Which pig’s speeches did the sheep often interrupt by bleating, “Four legs good, two legs bad”?

Snowball’s.

How did Snowball learn how to build a windmill?

From three books that used to belong to Mr. Jones. Specifically, they were, “Electricity for Beginners,” “Every Man His Own Bricklayer” and “One Thousand Useful Things to Do About the House.”

What did Napoleon do when he walked into the shed to examine the windmill plans more closely?

Urinate on them.

According to Snowball, how many days a week would the animals need to work once the windmill was completed?

Three.

What was Napoleon’s main argument against the windmill?

That it would take the animals’ focus away from the present and cause them to starve to death as a result.

What were the slogans that put into a few words the main views of Snowball and Napoleon on the windmill matter?

“Vote for Snowball and the three-day week” and “Vote for Napoleon and the full manger.”

Who was the only animal to not pick a side in the argument about the windmill?

Benjamin.

What did Napoleon believe was the best strategy to protect the farm?

Train themselves in the use of firearms.

What did Snowball believe was the best strategy to protect the farm?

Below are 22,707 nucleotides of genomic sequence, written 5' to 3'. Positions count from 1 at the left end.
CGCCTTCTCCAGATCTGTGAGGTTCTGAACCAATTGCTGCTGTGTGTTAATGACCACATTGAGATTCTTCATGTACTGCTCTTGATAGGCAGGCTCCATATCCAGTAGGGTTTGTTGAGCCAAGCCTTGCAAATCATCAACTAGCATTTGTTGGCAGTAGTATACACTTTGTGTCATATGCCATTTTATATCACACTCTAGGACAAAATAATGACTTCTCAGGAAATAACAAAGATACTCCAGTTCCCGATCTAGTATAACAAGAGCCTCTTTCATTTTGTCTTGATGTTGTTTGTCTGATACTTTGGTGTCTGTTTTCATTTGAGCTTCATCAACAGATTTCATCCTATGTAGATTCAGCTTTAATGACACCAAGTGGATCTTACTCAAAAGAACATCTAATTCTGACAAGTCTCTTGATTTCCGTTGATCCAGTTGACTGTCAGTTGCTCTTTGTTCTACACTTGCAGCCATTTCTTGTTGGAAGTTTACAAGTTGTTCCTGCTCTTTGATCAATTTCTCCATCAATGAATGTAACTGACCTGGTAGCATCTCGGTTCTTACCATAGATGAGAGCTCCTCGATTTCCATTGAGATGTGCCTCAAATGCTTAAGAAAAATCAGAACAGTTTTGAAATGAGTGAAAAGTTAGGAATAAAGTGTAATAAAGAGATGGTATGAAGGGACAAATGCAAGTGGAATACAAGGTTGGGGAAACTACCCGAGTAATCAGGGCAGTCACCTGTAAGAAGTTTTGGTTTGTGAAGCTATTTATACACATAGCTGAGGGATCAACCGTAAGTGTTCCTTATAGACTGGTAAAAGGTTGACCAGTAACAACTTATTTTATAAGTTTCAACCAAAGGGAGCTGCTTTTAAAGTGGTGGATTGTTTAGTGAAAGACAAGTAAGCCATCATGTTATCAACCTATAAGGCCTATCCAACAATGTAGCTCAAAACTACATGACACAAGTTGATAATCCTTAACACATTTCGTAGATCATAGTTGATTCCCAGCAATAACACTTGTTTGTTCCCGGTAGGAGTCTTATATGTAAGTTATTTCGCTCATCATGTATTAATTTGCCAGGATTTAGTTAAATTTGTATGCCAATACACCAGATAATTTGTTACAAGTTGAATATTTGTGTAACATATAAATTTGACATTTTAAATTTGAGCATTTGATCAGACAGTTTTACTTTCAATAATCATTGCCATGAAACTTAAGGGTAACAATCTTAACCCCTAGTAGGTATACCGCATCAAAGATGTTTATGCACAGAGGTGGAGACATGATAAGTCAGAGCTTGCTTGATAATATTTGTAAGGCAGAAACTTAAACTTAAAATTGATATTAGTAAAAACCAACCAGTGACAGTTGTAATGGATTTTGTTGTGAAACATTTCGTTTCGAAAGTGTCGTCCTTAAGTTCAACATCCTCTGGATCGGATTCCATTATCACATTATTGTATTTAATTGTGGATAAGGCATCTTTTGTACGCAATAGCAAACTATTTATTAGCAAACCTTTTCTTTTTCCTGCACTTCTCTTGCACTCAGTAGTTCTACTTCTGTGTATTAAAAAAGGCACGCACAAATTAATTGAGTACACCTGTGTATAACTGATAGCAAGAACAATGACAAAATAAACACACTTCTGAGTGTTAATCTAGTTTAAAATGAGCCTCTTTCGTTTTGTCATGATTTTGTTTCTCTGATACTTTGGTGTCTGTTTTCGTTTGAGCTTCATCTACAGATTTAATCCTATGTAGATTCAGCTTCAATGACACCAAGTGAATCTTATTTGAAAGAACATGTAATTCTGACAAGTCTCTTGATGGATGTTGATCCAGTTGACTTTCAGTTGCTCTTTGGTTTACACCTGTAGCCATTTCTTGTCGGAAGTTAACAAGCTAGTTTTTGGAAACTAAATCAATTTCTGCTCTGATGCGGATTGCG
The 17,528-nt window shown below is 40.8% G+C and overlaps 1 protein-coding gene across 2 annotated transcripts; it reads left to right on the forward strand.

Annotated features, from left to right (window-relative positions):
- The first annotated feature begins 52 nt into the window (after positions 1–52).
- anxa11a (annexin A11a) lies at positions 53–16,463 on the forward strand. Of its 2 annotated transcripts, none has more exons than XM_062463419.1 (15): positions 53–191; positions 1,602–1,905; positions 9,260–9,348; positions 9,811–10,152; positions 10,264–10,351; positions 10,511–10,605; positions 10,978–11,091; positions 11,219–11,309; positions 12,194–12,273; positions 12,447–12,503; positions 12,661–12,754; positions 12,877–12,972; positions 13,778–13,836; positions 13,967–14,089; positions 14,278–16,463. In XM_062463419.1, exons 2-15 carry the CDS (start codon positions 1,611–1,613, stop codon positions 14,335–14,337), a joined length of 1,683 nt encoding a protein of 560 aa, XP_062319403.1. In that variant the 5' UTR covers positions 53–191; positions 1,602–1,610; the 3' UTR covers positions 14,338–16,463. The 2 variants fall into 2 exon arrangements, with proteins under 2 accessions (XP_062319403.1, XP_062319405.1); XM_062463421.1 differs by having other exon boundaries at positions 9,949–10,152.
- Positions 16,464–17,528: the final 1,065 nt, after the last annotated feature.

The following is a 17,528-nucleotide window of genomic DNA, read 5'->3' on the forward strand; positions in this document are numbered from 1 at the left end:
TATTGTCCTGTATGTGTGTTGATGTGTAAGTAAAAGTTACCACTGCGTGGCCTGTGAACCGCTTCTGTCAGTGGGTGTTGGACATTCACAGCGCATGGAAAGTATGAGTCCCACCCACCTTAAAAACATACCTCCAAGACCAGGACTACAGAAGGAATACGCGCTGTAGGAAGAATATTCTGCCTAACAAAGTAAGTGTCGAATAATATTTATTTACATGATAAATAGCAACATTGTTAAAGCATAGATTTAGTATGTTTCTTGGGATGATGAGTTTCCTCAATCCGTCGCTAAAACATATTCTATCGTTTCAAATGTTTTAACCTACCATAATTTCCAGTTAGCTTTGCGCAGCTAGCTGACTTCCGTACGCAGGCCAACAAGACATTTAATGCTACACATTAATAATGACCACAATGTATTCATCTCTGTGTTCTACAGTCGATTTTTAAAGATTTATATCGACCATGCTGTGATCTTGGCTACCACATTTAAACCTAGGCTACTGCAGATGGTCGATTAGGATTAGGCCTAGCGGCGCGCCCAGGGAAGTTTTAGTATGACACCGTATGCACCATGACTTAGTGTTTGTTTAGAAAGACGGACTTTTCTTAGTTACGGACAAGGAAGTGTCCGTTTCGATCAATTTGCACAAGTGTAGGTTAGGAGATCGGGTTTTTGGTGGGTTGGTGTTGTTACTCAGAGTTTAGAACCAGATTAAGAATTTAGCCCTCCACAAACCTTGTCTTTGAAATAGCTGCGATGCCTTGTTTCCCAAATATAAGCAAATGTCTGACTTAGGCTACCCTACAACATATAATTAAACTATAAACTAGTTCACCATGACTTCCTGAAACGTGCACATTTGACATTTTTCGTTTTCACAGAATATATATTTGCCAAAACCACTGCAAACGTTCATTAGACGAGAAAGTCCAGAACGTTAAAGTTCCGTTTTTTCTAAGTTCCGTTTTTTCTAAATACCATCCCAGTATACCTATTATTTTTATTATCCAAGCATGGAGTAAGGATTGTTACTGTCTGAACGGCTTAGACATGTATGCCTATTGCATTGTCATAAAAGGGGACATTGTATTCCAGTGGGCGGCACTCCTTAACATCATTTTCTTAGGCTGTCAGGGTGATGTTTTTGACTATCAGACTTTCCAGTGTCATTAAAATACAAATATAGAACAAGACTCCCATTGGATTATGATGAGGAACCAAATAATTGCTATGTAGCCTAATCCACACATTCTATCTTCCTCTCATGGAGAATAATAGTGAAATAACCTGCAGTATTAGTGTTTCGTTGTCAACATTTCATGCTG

Increase the spreading of the word of what was happening there to other farms so that rebellions would take place all over the country and, as a result, there would be no need for them to protect Animal Farm.

How long was Napoleon’s rebuttal when he and Snowball were making their final arguments about whether or not the windmill should be built?

Thirty seconds.

What stopped the debate?

Napoleon summoning the dogs that he had been training, who then ran Snowball off the farm.

How many dogs were summoned?

Nine.

Which view on the windmill would have likely won the ensuing vote had this interruption not occurred?

Snowball’s opinion that the windmill should be built.

Why did Napoleon put an end to the Sunday meetings that had been taking place?

They were unnecessary and wasted time.

Who would now make the major decisions related to the farm?

A committee of pigs, which would be presided over by Napoleon.

What was Boxer’s response to what had happened at the meeting, both immediately and later that day? What motto did he adopt as a result?

Initially, he was troubled and had a difficult time organizing his thoughts. He then bought into the new situation and started following a second motto, “Napoleon is always right.”

What was done with old Major’s skull?

It was disinterred and placed next to the gun at the foot of the flagstaff.

How long was the building of the windmill expected to last?

Two years.

According to Squealer, whose idea was it been to build a windmill?

Napoleon’s.

According to Squealer, why did Napoleon appear to oppose the windmill?

As a tactical move to get rid of “dangerous” Snowball.